Domaine de Villaine Bourgogne Rouge La Digoine 2020


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Heir to one of the most enviable wine legacies of all time, Domaine de la Romanée-Conti, whose wines are some of the most sought after—and expensive!—in the wine world, the young Aubert de Villaine was more interested in literature and law than wine. After spending time in New York working for an importer of Burgundian wines, he finally returned home in the mid-nineteen sixties to assume his role as co-director of DRC. Quite famously, he served as a judge at the “Judgement of Paris” tasting in 1976—an event which generated no small amount of flak for him back in Burgundy, especially from DRC’s other co-director!

In the 1970s, Aubert and his American wife, Pamela, also sought less pedigreed pastures to call their own. The de Villaines farm three appellations within the Côte Chalonaise, namely Bouzeron (Aligoté), Rully (Chardonnay and Pinot Noir) and Mercurey (Pinot Noir). Their single-vineyard parcels are stunning examples of what this complex and amazing terroir can yield. Though their wines are quite enjoyable young, their ability to age well is what one might expect from a master such as de Villaine. Much of this is due to both the diversity of his vinestock and his organic and biodynamic methodology in the vineyards, both of which Aubert stands by with great conviction.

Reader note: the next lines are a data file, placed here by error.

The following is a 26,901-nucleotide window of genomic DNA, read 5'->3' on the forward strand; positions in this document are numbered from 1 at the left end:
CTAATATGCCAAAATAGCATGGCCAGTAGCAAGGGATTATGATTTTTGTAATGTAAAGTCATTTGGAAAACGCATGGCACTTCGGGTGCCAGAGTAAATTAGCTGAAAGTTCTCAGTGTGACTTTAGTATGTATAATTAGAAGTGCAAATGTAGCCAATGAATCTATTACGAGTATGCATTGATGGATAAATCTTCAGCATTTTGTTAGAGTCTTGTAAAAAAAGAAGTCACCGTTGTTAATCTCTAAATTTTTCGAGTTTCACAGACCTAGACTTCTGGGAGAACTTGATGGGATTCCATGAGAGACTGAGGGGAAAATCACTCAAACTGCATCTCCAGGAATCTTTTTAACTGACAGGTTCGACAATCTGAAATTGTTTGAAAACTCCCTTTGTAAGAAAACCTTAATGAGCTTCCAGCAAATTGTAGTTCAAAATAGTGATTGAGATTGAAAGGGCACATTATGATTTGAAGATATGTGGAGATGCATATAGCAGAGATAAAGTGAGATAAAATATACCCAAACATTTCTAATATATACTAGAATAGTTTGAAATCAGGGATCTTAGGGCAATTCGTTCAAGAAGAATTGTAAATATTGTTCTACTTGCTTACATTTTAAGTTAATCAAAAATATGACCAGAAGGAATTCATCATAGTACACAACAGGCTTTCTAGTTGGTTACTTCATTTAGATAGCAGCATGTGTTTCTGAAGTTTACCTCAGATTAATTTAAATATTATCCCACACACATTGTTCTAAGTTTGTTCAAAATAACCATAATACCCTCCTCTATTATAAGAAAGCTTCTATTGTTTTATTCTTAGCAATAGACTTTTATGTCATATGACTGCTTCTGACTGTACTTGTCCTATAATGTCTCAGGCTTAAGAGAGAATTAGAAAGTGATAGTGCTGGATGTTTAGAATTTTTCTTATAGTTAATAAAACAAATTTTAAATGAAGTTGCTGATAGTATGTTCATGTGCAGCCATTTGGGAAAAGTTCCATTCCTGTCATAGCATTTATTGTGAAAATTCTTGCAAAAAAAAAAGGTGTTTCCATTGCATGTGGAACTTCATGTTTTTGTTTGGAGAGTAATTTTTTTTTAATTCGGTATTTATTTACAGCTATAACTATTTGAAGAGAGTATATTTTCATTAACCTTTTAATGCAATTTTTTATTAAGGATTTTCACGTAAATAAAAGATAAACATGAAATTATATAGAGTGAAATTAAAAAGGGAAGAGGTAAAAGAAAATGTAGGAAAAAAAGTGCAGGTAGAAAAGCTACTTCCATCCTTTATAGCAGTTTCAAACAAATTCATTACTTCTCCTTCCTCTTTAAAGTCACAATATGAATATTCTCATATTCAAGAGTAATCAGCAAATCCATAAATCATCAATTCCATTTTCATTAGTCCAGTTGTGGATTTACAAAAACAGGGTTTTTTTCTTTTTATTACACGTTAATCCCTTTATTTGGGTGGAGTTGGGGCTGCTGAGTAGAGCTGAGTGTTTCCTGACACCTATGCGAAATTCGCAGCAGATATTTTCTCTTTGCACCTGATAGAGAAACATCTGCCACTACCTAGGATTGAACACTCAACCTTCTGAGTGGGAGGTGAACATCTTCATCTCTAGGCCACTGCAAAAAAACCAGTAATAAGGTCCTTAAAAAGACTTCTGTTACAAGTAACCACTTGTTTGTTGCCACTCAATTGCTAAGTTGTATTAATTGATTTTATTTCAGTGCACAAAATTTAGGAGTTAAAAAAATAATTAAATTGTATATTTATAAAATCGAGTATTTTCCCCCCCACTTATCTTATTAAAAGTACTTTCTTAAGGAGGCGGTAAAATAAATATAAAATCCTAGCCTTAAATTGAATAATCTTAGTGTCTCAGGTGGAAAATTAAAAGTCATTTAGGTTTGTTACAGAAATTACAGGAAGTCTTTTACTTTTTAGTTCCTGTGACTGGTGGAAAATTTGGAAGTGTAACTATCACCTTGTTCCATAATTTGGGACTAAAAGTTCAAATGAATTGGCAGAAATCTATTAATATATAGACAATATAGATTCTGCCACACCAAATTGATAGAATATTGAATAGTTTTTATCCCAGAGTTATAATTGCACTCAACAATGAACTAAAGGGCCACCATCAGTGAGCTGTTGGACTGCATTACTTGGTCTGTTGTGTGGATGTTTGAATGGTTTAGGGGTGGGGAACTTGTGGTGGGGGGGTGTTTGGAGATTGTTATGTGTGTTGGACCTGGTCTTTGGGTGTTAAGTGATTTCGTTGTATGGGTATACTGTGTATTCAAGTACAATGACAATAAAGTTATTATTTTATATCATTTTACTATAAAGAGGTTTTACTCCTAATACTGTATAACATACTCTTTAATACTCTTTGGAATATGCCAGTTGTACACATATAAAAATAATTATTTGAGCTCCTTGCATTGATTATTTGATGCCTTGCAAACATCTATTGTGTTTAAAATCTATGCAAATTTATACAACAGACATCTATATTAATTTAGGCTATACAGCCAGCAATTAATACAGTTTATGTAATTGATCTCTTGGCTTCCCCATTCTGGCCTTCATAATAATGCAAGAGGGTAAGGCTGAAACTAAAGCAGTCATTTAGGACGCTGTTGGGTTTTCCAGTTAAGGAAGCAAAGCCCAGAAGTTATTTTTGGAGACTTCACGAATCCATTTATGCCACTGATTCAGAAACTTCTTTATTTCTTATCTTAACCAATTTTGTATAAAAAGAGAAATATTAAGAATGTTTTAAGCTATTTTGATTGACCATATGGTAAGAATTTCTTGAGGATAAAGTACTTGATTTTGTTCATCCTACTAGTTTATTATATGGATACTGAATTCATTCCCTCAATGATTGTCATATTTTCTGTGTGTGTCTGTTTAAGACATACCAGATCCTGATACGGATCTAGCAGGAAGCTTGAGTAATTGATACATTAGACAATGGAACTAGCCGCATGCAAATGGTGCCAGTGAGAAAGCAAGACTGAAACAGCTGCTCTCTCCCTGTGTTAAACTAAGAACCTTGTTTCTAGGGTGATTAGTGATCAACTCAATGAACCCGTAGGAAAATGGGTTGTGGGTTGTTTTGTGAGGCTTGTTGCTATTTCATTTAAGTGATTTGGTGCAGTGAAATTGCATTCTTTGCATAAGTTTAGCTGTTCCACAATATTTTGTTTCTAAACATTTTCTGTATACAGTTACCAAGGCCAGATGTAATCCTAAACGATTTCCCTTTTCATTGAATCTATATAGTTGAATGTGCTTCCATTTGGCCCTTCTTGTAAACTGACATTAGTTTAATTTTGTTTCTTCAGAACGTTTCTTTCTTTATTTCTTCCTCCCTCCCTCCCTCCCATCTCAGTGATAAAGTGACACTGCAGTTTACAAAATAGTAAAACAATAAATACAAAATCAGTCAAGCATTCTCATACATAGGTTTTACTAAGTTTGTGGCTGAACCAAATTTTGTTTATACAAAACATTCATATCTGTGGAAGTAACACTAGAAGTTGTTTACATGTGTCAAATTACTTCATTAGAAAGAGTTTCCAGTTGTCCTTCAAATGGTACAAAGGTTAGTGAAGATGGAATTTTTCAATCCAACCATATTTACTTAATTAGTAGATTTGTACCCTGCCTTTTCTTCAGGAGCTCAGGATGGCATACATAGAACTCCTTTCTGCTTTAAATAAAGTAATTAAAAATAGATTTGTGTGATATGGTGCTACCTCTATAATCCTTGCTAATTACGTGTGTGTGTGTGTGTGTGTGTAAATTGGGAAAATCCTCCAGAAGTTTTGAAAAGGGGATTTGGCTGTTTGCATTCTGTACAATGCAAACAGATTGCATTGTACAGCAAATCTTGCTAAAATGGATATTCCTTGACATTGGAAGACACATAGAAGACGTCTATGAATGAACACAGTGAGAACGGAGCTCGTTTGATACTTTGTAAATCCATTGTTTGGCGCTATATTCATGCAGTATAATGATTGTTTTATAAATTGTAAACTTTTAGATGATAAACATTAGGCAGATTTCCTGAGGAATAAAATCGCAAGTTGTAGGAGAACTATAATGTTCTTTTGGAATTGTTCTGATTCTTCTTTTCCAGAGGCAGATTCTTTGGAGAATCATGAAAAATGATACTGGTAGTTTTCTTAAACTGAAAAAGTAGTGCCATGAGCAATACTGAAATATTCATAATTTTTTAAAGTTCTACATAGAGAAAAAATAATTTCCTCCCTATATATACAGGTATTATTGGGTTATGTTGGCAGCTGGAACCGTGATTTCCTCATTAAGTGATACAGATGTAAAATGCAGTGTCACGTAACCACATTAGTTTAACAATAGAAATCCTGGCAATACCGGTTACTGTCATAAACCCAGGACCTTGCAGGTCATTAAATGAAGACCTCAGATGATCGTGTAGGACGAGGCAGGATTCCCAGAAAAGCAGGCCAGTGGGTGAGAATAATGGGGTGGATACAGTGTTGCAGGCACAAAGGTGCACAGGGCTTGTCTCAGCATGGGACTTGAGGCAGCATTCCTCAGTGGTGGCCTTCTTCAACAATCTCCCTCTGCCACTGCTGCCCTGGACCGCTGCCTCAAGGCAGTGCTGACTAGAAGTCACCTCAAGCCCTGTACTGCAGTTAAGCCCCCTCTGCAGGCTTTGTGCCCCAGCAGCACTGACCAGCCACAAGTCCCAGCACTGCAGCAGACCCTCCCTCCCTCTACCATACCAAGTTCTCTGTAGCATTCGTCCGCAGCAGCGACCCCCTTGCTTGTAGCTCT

If “La Fortune” is the precocious youth, “La Digoine” is the refined gentleman. La Digoine is sourced from a 1.8 hectare plot of 35-40 year old vines at the foot of the slope in Bouzeron.  Fermentation is similar to La Fortune, with about two-thirds of the bunches kept whole, and is conducted in open-top wood fermenters. Again, the warmth of the vintage is apparent here through the generous fruit profile, but there is much more structure in the form of tangy acidity and fine-grained tannins. It is totally open and drinkable now, but I would get a couple to cellar to allow those structural elements to harmonize and to allow the latent smokey/savory complexities here to reveal themselves. Don’t miss.--Brian Acton

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